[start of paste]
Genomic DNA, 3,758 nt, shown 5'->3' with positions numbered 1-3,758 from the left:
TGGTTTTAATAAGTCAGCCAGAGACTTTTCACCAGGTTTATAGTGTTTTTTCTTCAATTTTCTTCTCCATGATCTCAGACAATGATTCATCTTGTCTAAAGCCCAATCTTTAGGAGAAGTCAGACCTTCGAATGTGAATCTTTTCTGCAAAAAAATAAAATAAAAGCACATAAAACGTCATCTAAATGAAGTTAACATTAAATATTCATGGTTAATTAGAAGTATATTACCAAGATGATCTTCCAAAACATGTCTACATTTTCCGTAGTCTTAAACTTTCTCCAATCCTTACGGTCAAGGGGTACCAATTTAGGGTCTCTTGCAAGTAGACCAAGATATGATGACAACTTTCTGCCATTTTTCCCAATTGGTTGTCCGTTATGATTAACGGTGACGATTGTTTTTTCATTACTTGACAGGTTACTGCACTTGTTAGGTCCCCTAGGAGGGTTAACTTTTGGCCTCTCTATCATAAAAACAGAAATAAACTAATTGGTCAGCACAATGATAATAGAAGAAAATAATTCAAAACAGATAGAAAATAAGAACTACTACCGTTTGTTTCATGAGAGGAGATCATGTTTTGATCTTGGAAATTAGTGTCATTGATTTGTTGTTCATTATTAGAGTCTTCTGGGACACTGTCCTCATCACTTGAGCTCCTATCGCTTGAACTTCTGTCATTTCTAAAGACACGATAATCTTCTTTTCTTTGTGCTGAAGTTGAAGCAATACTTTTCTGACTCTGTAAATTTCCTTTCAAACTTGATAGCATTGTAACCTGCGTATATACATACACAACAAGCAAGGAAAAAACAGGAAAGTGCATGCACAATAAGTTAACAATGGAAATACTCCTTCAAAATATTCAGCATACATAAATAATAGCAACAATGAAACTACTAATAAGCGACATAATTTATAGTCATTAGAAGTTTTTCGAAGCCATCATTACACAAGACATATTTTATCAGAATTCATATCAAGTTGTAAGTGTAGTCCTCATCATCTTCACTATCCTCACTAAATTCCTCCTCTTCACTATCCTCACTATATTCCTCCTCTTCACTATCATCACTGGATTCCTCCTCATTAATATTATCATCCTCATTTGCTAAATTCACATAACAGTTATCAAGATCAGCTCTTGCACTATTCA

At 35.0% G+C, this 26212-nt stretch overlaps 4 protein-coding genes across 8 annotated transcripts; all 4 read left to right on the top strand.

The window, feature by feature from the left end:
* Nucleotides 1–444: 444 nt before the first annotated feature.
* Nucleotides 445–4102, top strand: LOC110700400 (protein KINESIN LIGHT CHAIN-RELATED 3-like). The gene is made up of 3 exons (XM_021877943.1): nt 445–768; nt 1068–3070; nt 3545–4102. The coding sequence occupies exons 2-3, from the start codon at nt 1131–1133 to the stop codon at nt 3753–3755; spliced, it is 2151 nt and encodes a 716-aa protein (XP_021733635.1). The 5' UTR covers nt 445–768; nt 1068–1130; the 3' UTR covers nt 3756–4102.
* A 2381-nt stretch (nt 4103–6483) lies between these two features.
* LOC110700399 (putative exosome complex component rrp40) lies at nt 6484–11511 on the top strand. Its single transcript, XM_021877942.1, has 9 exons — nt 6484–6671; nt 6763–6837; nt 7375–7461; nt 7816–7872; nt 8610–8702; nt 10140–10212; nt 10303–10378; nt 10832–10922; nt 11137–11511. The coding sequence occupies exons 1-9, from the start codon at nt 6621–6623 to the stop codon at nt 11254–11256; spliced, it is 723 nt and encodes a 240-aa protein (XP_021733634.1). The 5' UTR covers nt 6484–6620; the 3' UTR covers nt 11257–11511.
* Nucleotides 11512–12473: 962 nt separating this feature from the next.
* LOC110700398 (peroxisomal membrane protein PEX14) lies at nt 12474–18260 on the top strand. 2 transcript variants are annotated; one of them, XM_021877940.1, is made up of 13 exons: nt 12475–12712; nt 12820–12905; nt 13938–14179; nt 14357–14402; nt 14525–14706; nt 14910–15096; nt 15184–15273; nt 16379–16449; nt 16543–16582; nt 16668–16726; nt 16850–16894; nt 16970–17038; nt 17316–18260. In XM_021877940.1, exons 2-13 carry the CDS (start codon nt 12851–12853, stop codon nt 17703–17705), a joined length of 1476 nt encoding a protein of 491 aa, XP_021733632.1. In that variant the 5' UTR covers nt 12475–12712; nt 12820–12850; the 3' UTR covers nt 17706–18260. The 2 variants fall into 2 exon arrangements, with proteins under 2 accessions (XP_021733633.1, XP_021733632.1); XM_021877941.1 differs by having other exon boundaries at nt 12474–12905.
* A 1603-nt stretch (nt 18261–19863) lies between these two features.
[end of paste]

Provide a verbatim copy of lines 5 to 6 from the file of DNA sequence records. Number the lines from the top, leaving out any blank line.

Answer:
* Nucleotides 1–444: 444 nt before the first annotated feature.
* Nucleotides 445–4102, top strand: LOC110700400 (protein KINESIN LIGHT CHAIN-RELATED 3-like). The gene is made up of 3 exons (XM_021877943.1): nt 445–768; nt 1068–3070; nt 3545–4102. The coding sequence occupies exons 2-3, from the start codon at nt 1131–1133 to the stop codon at nt 3753–3755; spliced, it is 2151 nt and encodes a 716-aa protein (XP_021733635.1). The 5' UTR covers nt 445–768; nt 1068–1130; the 3' UTR covers nt 3756–4102.